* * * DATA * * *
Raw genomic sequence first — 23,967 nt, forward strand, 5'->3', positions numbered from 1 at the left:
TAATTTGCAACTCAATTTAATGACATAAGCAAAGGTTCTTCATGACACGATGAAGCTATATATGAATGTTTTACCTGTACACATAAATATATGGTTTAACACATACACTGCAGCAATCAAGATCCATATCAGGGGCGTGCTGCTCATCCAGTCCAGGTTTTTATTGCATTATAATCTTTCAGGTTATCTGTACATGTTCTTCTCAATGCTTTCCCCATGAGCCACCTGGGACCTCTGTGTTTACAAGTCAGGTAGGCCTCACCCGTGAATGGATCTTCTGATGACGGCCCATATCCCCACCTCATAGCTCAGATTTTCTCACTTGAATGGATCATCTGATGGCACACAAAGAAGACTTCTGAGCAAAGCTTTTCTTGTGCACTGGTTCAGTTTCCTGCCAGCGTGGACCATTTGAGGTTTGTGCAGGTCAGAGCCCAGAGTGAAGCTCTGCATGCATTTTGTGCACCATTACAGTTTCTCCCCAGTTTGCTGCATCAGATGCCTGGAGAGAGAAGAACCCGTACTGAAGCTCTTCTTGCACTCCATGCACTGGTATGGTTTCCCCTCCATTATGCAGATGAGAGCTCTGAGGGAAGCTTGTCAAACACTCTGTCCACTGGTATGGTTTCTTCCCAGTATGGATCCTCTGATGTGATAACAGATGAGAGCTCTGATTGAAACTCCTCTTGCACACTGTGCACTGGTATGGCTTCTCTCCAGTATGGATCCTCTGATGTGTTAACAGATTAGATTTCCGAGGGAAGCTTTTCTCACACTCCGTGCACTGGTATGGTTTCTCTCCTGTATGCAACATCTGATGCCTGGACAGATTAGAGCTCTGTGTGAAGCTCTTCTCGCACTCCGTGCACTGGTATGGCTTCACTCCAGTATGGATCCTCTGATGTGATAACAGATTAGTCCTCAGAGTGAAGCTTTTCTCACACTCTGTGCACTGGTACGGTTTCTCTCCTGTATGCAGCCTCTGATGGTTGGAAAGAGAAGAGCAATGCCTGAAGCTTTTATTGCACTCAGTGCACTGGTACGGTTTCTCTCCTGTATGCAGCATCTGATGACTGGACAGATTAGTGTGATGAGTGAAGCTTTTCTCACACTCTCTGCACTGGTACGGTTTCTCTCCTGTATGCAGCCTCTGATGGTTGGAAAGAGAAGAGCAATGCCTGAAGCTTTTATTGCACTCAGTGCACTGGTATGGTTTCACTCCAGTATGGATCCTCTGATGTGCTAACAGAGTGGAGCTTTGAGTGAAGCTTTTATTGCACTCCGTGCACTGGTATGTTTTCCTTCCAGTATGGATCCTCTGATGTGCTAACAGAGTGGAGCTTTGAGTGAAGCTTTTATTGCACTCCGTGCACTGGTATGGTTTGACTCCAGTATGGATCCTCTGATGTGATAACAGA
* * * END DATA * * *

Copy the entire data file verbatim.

Raw genomic sequence first — 23,967 nt, forward strand, 5'->3', positions numbered from 1 at the left:
TAATTTGCAACTCAATTTAATGACATAAGCAAAGGTTCTTCATGACACGATGAAGCTATATATGAATGTTTTACCTGTACACATAAATATATGGTTTAACACATACACTGCAGCAATCAAGATCCATATCAGGGGCGTGCTGCTCATCCAGTCCAGGTTTTTATTGCATTATAATCTTTCAGGTTATCTGTACATGTTCTTCTCAATGCTTTCCCCATGAGCCACCTGGGACCTCTGTGTTTACAAGTCAGGTAGGCCTCACCCGTGAATGGATCTTCTGATGACGGCCCATATCCCCACCTCATAGCTCAGATTTTCTCACTTGAATGGATCATCTGATGGCACACAAAGAAGACTTCTGAGCAAAGCTTTTCTTGTGCACTGGTTCAGTTTCCTGCCAGCGTGGACCATTTGAGGTTTGTGCAGGTCAGAGCCCAGAGTGAAGCTCTGCATGCATTTTGTGCACCATTACAGTTTCTCCCCAGTTTGCTGCATCAGATGCCTGGAGAGAGAAGAACCCGTACTGAAGCTCTTCTTGCACTCCATGCACTGGTATGGTTTCCCCTCCATTATGCAGATGAGAGCTCTGAGGGAAGCTTGTCAAACACTCTGTCCACTGGTATGGTTTCTTCCCAGTATGGATCCTCTGATGTGATAACAGATGAGAGCTCTGATTGAAACTCCTCTTGCACACTGTGCACTGGTATGGCTTCTCTCCAGTATGGATCCTCTGATGTGTTAACAGATTAGATTTCCGAGGGAAGCTTTTCTCACACTCCGTGCACTGGTATGGTTTCTCTCCTGTATGCAACATCTGATGCCTGGACAGATTAGAGCTCTGTGTGAAGCTCTTCTCGCACTCCGTGCACTGGTATGGCTTCACTCCAGTATGGATCCTCTGATGTGATAACAGATTAGTCCTCAGAGTGAAGCTTTTCTCACACTCTGTGCACTGGTACGGTTTCTCTCCTGTATGCAGCCTCTGATGGTTGGAAAGAGAAGAGCAATGCCTGAAGCTTTTATTGCACTCAGTGCACTGGTACGGTTTCTCTCCTGTATGCAGCATCTGATGACTGGACAGATTAGTGTGATGAGTGAAGCTTTTCTCACACTCTCTGCACTGGTACGGTTTCTCTCCTGTATGCAGCCTCTGATGGTTGGAAAGAGAAGAGCAATGCCTGAAGCTTTTATTGCACTCAGTGCACTGGTATGGTTTCACTCCAGTATGGATCCTCTGATGTGCTAACAGAGTGGAGCTTTGAGTGAAGCTTTTATTGCACTCCGTGCACTGGTATGTTTTCCTTCCAGTATGGATCCTCTGATGTGCTAACAGAGTGGAGCTTTGAGTGAAGCTTTTATTGCACTCCGTGCACTGGTATGGTTTGACTCCAGTATGGATCCTCTGATGTGATAACAGA